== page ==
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For debug purposes I need to send 1 table of an existing Firebird 1.5 database to someone.

In stead of sending the whole db , I want to send just the db with just this table - no triggers, no constraints. I can't copy the data to another db because it's just that that we want to check - why this one table is given troubles.

I am just wondering if there is a way to drop all triggers , all constraints and all but one table (using some clever trick with the system tables or so ) ?

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up vote 3 down vote accepted

Using GUI tool (I personally prefer IBExpert) execute following command:

select 'DROP TRIGGER ' || rdb$trigger_name || ';' from rdb$triggers
  where (rdb$system_flag = 0 or rdb$system_flag is null)

Copy result into clipboard then paste and execute within script executive window.

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K. : Do you have more of these 'select ..' statements ? Selecting all kinds of constraints f.i. ? – Edelcom Sep 6 '10 at 7:58

If your database backup can switch to Firebird 2.1 there is some switch in gbak and isql.

Some Firebird command-line tools have been supplied with new switches to suppress the automatic firing of database triggers:

gbak -nodbtriggers
isql -nodbtriggers
nbackup -T

These switches can only be used by the database owner and SYSDBA.

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You can drop all triggers by directly deleting them from the system table, like so:

delete from rdb$triggers
    where (rdb$system_flag = 0 or rdb$system_flag is null);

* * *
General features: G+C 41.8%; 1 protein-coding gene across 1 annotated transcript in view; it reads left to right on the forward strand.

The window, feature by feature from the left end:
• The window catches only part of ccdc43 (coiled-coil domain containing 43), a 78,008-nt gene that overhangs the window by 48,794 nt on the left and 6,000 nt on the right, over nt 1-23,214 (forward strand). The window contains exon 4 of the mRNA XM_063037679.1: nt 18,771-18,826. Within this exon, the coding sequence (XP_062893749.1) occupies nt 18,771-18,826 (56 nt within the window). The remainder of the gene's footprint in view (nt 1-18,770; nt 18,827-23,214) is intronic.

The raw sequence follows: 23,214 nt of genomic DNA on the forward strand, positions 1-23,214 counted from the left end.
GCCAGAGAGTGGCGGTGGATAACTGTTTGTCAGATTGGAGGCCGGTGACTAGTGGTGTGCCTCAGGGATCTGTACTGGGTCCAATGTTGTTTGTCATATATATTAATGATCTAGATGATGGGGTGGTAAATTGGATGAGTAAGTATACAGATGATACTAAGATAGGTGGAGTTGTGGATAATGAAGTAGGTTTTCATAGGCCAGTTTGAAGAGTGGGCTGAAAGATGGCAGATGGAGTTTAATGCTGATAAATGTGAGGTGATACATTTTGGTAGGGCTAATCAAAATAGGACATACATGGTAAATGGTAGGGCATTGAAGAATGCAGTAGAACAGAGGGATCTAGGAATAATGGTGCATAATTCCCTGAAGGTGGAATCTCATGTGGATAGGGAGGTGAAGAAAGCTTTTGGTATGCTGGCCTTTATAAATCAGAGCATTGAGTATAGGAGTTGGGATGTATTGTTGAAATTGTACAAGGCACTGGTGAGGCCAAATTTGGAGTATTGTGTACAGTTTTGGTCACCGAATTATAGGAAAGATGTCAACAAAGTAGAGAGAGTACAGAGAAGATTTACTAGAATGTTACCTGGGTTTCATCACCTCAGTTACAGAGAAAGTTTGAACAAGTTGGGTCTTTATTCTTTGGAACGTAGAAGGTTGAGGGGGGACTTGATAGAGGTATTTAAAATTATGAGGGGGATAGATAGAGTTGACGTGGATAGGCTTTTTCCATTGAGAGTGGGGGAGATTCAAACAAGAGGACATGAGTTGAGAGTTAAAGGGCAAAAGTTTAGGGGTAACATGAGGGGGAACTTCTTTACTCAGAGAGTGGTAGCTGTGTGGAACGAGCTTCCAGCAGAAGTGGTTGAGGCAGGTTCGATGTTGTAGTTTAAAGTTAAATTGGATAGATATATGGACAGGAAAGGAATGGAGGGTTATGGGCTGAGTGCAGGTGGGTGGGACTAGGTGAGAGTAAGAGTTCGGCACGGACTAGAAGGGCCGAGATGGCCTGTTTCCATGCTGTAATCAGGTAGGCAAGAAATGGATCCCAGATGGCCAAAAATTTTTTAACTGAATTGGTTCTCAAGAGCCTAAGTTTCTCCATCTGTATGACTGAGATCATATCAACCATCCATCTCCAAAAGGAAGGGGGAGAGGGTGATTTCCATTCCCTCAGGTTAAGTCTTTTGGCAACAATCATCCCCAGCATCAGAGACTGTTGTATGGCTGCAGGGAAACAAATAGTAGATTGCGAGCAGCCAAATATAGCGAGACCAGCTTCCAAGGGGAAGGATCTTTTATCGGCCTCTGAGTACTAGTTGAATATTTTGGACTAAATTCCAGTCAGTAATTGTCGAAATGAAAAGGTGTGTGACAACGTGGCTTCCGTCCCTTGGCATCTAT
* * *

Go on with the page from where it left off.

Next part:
Note that the normal way of using drop trigger is certainly preferable, but it can be done.

You can also drop constraints by executing DDL statements, but to enumerate constraints and drop them in a SQL script you would need the execute block functionality that Firebird 1.5 doesn't have.

There are similar statements to delete other database objects, but actually running these successfully may be much more difficult because of dependencies between objects. You can't drop any object as long as another object depends on it. This can become really tricky due to circular references, where two (or even more) objects depend on one another, forming a cycle, so there isn't a single one that may be dropped first.

The way around this is to break one of the dependencies. A procedure for example that has dependencies to other objects can be altered to have an empty body, after which it does no longer depend on those other objects, so they may be dropped then. Dropping foreign keys is another way of eliminating dependencies between tables.

I don't know of any tool implementing such a partial delete of database objects, your use case is IMO far from common. You could however have a look at the FlameRobin source code which has a certain amount of dependency detection in the code that is used to create DDL scripts or modification statements for database objects. Armed with that information you could write your own tool to do it.

If it's a one time thing it may be enough to do this manually, though. Use any Firebird management tool of your choice for that.

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